Ruger’s first LCRx was a snub-nosed LCR .38 with an exposed hammer. Huh? Why would Ruger put an exposed hammer on a snubbie, especially one equipped with one of the best out-of-the-box double-action triggers on planet earth? So buyers can shoot it more accurately.
So you might think an exposed hammer makes even more sense in a wheelgun with a full-size grip and a 3-inch barrel. And you’d be right! Just not this wheelgun.
With a frame fashioned from aerospace-grade 7000 series aluminum, the Ruger LCRx 3″ .22 LR weighs-in at 17.3-ounces. That’s a lot less schlepping than carrying an all-steel 30-ounce Ruger SP101 .22 LR. So what’s not to love? The LCRx .22 LR’s billion pound double-action trigger pull.
The gunsmith at The Range at Austin deployed his electronic trigger pull measuring thingie on our behalf. It maxed-out at 12 pounds. Further research revealed that this LCRx has a pull weight somewhere between 18 to 20 pounds. It’s so heavy that weak-handed shooters may not be able to fire the LCRx .22 LR at all.
The Ruger SP101 in .22 LR shares the exact same affliction. But the LCRx .22 LR’s combination of a world heavyweight champion double-action trigger and a strawweight frame makes it incredibly difficult to pull the LCRx 3″ .22 LR’s lever without moving the eight-shooter’s muzzle off-target.
Shooting the LCRx .22LR freehand in double-action, neither Dan nor I could get better than a 1″ group — at three yards. Modesty prevents me from showing you the target at 25 yards, which looked not unlike a particularly large block of Swiss cheese.
Like Dan, all my shots pulled right — until I held the featherweight firearm like grim death. Granted, I suck. But aside from the Jerry Miculeks of this world, who doesn’t?
[Note: Precision shooters have a better chance of staging Springtime for Hitler than the Ruger LCRx .22 LR’s gas pedal.]
Assuming you want to hit where you’re aiming, the Ruger’s exposed hammer makes perfect sense. The single action fired results are a lot less laughable. But still not great. Even at three yards.
In its defense, the LCRx 3″ .22 LR’s Herculean trigger pull guarantees that Maxwell’s silver hammer reliably fires any and all brands of baby bullets.
It must also be said that the LCRx .22 LR’s double-action trigger pull is smoother than Ray Donovan, using the same friction reducing cam that makes the LCR and LCRx .38’s such a joy to shoot.
The longer sight radius is a good thing, too — despite the lack of space on either side of the [properly positioned] front sight. The rear sight’s adjustable (for pulling right in double action?) and the front sight’s easily replaceable.
Yes but — do you want to swap sights on a gun that’ll set you back $579 MSRP? And once we’re shopping . . .
Given that the LCRx’s osmium-class double action trigger pull makes single action operation is the default option, why not buy a single action only .22 caliber revolver?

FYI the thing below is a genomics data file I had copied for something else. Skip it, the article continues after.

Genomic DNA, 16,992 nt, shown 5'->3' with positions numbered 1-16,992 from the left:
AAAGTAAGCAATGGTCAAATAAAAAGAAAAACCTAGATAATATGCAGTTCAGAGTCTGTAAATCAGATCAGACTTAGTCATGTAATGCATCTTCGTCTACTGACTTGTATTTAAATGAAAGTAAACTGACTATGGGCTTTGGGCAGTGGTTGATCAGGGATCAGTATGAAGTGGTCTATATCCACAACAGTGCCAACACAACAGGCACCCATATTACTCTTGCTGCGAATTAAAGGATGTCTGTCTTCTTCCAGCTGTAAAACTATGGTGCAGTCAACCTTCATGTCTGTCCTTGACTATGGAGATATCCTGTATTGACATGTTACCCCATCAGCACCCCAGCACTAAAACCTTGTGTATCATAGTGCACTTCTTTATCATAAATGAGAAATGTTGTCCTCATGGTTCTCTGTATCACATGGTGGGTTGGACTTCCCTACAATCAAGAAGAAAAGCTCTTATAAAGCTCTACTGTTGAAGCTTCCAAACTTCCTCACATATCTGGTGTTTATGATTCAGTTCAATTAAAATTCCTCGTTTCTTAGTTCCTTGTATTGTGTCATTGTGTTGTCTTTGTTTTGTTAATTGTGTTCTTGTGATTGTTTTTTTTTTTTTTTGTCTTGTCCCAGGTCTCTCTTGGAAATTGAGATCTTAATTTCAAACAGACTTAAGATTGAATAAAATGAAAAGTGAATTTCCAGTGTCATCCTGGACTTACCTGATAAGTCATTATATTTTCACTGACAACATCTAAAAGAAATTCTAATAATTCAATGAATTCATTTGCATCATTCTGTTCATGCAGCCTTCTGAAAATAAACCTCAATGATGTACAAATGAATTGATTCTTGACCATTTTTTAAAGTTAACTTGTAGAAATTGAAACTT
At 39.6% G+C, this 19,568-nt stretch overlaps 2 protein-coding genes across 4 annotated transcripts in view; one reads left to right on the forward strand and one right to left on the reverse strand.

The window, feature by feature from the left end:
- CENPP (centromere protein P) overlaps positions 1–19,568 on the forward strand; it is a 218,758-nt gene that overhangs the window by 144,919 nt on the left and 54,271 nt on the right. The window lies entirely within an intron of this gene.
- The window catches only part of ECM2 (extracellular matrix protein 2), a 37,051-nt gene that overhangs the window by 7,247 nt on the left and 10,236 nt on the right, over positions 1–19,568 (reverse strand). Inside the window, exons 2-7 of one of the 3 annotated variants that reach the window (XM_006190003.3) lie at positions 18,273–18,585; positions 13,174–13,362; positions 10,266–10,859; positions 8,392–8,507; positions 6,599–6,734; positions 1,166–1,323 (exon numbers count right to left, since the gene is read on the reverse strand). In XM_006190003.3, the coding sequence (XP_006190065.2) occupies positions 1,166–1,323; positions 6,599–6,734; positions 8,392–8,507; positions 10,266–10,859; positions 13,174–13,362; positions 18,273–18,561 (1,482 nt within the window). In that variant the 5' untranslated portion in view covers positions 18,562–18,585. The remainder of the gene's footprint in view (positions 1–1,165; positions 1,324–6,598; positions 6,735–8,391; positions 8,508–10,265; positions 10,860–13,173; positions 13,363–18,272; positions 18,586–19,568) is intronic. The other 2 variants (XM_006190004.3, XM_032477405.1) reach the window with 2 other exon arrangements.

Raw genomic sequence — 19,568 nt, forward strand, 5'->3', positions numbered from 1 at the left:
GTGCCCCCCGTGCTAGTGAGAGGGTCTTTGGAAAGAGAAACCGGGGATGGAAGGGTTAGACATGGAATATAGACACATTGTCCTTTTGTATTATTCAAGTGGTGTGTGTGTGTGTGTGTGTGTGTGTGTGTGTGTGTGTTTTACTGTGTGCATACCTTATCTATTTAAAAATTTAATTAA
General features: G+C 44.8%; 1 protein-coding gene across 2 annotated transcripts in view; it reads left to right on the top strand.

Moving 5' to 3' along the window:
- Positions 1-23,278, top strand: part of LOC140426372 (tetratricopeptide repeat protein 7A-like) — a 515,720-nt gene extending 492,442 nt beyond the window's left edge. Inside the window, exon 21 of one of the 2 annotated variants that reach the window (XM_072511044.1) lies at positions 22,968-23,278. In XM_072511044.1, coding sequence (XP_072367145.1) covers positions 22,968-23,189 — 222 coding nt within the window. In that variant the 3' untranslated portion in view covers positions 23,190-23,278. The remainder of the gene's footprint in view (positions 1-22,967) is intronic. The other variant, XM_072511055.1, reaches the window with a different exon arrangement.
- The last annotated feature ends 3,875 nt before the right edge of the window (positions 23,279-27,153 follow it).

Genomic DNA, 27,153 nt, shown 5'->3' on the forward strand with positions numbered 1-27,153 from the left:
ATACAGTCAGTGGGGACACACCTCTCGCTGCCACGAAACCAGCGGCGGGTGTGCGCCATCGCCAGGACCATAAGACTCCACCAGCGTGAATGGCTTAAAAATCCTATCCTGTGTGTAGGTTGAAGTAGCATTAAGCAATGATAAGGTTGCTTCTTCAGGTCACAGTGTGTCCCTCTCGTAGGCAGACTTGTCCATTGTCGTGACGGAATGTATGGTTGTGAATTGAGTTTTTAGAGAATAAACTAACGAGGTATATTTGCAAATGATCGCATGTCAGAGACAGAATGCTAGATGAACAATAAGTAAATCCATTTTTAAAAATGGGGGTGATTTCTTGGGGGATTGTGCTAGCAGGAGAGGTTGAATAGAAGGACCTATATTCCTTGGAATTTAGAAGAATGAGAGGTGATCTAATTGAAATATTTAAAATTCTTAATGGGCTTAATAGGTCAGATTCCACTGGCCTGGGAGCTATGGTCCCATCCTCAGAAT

North American Arms offers Lilliputian .22 single-action revolvers (with even worse accuracy). Heritage’s Rough Rider’s scaled-down 22 single-action wheelguns “puts shots where you want ’em.” And the aforementioned medium-sized Ruger SP101 in .22 LR (with hammer) will git ‘er done.
If you want a really lightweight perfectly proportioned 3″ revolver that fires both double and single action accurately, I reckon the .38 caliber LCRx (with its nine-pound trigger pull) is the way to go. A gun that reliably runs reduced recoil loads.
I’m having a hard time thinking of a suitable case use for the .22 caliber version. Maybe because there isn’t one? Anyway, I love the ergonomics and the matte black finish. So there is that.
Grip:Hogue® Tamer™ Monogrip®
Front Sight: Replaceable, Pinned Ramp
Barrel Length: 3 inches
Cylinder Finish: PVD
Twist: 1:16″ RH
Rear Sight: Adjustable black blade
Finish: Matte Black
Weight: 17.3 oz.
Overall Length: 7.5 inches
Capacity: 8 rounds
CA Approved: No
MA Approved & Certified: No
RATINGS (out of five stars):
Ergonomics: * * * * *
With its full-size Hogue grip the LCRx .22 LR 3″ feels great in the hand.
Ergonomics Carry: * * *
So light it might blow away in a stiff breeze. Stars deducted for the potential problem of hammer snag.
Reliability: * * * * *
The LCRx ate everything I fed it without a single click (sans bang): CCR, Federal Premium, Remington and a smorgasbord of loose .22’s that had been gathering dust at the bottom of my range bag.
You can easily replace the front sight. A [not currently available] laser might help here, but probably not.
Style: * * * * *
Black is sooo slimming and the proportions are perfect.
Given a trigger pull heavier than trigonometry class, the 3″ LCRx’s exposed hammer is a necessity, not a luxury. But even in single-action, the handgun‘s light weight works against you.
Great looking reliable gun featuring the world’s heaviest trigger pull. With a 3″ .38 LCRx available that fires reduced recoil loads, I have no idea what this one’s for, exactly.